Weekend Editorial Roundup
Here are the highlights from this weekend’s editorials on fiscal and budget policy:
The Chicago Tribune noted that for all the attention paid to bank bailouts, the most costly government action during the 2008 financial crisis will be the takeover of Fannie Mae and Freddie Mac. Pointing to CBO numbers that suggested the cost of the move would be a total of $389 billion by 2019, they criticized the defeat of an amendment that would have cut the government's ties to both entities. They also said that the Democrats were "so busy hammering the banks," that they weren't willing to deal with Fannie and Freddie yet.
The Washington Post also brought up Fannie and Freddie, stating that while they both need serious reform or perhaps elimination, the amendment "was too vague about who or what would provide liquidity after they were gone." Nonetheless, The Post praised the amendment for putting the spotlight on the issue of the cost to the taxpayer of the two big housing market players. They also said that the flaws in the old structure, such as weak capital standards and the propensity for Fannie and Freddie to take on too much risk, should not be repeated.
The New York Times praised Defense Secretary Robert Gates for trying to achieve savings, albeit modest ones, in the Defense Department. Characterizing the defense budgets of the last decade as a "feeding frenzy", the paper applauded Gates' desire to look over the entire defense budget and determine what is necessary and what is not. They noted Gates' questioning of the need for certain military vehicles and his desire for savings even in military health care, obviously a politically sensitive issue. The Times praised this move nonetheless, stating that with the current and future budget troubles, "everyone must share the burden."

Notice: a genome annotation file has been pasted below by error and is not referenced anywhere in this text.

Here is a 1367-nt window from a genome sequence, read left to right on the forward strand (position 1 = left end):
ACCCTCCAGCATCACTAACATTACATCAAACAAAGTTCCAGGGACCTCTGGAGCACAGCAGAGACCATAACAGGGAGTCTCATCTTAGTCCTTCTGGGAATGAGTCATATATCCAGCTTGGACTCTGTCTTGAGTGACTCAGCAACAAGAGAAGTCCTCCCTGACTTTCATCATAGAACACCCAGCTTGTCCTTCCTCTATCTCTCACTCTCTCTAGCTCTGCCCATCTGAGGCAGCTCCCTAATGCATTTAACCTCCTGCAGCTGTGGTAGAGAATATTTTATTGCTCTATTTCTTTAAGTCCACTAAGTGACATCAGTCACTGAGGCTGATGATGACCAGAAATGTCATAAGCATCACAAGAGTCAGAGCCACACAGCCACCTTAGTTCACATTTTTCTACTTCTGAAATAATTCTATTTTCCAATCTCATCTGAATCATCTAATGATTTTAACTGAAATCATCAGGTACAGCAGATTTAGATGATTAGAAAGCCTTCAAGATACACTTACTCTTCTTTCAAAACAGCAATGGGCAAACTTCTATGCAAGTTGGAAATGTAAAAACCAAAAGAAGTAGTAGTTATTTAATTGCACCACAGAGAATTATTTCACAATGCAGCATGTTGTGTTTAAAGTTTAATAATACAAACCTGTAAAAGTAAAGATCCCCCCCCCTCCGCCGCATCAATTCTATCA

The Boston Globe supported President Obama's choice of Donald Berwick to run Medicare and Medicaid. Noting Berwick's important role in finding savings in the two programs, The Globe stated that he has been "a leader in promoting innovative ways to improve the quality of care, thereby cutting the costs of medicine." They also criticized Senate Republicans for going after Berwick politically, saying that they were picking the wrong target to re-start the debate about the recently passed health care law.